Thursday, June 23, 2011

A Digital Business Core Curriculum

Every college business curriculum that I know about has a "core curriculum." The core curriculum is a set of courses that every business student takes, regardless of their major. A core curriculum in business typically contains an accounting course, a finance course, a marketing course, a business law course, and so forth.

What I have been thinking about is a set of technology courses that every business student should take. At a minimum, I think every business major would benefit from knowing how to access and manipulate data. But to be truly attractive to potential employers, I think a business graduate should know much more.

Here are my Digital Business Core Courses:

Digital Information Processing I (aka DIP I) – This course would focus on the best current technology for manipulating primarily quantitative information. Currently, it would likely be built around spreadsheet technology.

Digital Information Processing II (aka DIP II) – This course would focus on identifying and using digital information resources. Whereas DIP I would provide data to students to be manipulated, DIP II would focus on identifying data sources and teaching students how to mine the data in those data sources. (In today’s world, DIP I would be based on spreadsheet technology; DIP II would be more likely to involve database technologies.)

Business Process Analysis – This course would look at business processes from a systems perspective. Students would be taught to model common business processes by identifying data sources, information flows, decision points, and data outputs.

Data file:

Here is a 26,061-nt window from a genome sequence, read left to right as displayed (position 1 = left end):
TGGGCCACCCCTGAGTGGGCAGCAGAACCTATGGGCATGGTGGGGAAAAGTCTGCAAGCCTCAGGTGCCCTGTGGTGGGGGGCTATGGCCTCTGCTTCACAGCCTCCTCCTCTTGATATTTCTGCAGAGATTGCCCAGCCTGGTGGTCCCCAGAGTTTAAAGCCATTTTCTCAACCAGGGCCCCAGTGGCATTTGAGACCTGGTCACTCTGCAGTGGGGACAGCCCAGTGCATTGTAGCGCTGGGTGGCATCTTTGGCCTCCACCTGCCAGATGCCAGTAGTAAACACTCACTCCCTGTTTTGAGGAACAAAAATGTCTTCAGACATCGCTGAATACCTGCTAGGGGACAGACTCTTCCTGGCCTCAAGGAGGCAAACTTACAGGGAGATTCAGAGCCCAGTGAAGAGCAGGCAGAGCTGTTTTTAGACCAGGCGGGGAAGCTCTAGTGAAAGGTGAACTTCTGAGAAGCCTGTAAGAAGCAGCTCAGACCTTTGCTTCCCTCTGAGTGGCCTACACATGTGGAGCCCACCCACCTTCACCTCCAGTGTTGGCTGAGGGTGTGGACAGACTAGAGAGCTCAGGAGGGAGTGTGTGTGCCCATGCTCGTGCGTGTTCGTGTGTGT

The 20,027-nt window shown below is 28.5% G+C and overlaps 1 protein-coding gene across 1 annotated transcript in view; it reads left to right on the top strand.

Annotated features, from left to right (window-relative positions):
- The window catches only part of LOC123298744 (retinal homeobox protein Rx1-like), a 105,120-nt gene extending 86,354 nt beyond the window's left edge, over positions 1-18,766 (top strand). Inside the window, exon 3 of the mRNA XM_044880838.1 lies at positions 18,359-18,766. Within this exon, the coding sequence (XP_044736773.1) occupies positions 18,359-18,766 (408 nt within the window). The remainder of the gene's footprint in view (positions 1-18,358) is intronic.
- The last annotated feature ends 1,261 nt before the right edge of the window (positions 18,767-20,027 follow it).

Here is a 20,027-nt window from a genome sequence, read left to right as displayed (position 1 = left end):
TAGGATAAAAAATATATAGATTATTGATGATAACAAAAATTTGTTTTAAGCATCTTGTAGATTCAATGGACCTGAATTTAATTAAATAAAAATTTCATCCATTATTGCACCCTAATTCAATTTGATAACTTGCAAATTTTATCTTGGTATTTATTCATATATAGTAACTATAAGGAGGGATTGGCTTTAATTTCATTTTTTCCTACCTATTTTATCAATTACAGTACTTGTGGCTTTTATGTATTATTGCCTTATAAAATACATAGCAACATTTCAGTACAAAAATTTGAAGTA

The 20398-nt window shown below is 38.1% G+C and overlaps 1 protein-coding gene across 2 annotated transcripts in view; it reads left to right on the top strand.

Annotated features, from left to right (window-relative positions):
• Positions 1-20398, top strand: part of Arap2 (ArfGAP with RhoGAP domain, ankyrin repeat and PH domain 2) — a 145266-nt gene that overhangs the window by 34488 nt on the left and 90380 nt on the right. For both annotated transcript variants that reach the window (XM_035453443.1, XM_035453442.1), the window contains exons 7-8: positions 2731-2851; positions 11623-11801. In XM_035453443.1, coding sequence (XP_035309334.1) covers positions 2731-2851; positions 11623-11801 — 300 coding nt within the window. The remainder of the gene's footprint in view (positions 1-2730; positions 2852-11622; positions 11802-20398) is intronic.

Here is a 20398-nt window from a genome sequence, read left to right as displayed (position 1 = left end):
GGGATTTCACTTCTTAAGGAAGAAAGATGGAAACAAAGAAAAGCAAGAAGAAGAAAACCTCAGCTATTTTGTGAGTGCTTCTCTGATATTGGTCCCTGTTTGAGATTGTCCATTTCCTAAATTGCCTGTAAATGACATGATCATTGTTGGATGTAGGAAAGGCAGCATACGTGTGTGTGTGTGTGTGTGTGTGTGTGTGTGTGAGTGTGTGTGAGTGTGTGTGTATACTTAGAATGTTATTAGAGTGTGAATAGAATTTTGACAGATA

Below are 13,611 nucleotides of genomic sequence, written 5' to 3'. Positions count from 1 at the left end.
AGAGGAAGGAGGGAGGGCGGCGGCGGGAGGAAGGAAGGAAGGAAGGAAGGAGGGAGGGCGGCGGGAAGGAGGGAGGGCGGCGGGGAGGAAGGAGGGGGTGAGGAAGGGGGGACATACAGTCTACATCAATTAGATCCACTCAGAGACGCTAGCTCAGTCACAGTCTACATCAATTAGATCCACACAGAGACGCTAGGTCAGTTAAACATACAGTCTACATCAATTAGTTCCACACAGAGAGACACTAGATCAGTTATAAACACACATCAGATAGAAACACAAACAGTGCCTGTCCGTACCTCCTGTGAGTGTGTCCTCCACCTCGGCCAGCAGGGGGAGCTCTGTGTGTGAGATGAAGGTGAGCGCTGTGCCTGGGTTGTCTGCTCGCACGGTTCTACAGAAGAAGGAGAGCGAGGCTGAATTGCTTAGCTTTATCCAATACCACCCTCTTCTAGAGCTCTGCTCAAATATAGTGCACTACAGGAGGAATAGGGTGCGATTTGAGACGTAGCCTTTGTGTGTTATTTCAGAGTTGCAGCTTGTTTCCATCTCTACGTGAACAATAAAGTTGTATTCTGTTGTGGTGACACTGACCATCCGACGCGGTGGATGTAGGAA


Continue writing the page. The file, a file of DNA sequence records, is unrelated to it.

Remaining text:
Business Social Media – This course would incorporate communications (and other) theories to identify appropriate business uses of social media and effective approaches to realizing common business goals. Students would be expected to use the best current technology to construct a social media presence in a business context.

Information Policy – A study of existing laws governing data use; public versus private data; concepts of data property, access, privacy, and accuracy; the value of data; data quality; and corporate responsibility with respect to data.

Digital Resource Management – This course would examine the strategic purchase, use, and retirement of digital processing assets. It would specifically recognize the dynamic nature of the digital technology environment which contains increasingly more powerful, yet less expensive, advancements and innovations that may be destructive to existing business strategy. Students will be taught to construct a feasible plan for digital resource management given a specific business context.

The Digital Business Future – This course would examine future business environments. Topics could include the impact of price updates in real time, advertising reacting to the presence of customers, inanimate objects communicating with business information systems (or other objects), crowd-sourcing, and information markets. 

This core would not replace the typical existing business core. Rather, it would be implemented in a concurrent fashion with it. To be effective, it must begin in the first semesters so that subsequent discipline-specific courses (i.e., in accounting, finance, etc.) could take advantage of the information processing skills developed in these courses. I suggest one of the following approaches:

A “Traditional” Approach

First semester: Digital Information Processing I and Business Process Analysis
Second semester: Digital Information Processing II and Information Policy
Third semester: Digital Resource Management and Business Social Media
Fourth semester: Digital Business Future

This approach has the basic skills courses in the first semester and builds in a traditional way to a “capstone” like course that is future-oriented.

A “Non-Traditional” Approach

First semester: Digital Information Processing I and Business Process Analysis
Second semester: Digital Information Processing II and Digital Business Future
Third semester: Information Policy and Business Social Media
Fourth semester: Digital Resource Management

This approach moves “thinking about the future” to an earlier point in the curriculum so that students may be encouraged to think more innovatively in later classes. It still ends with a “capstone / strategy-like” course.

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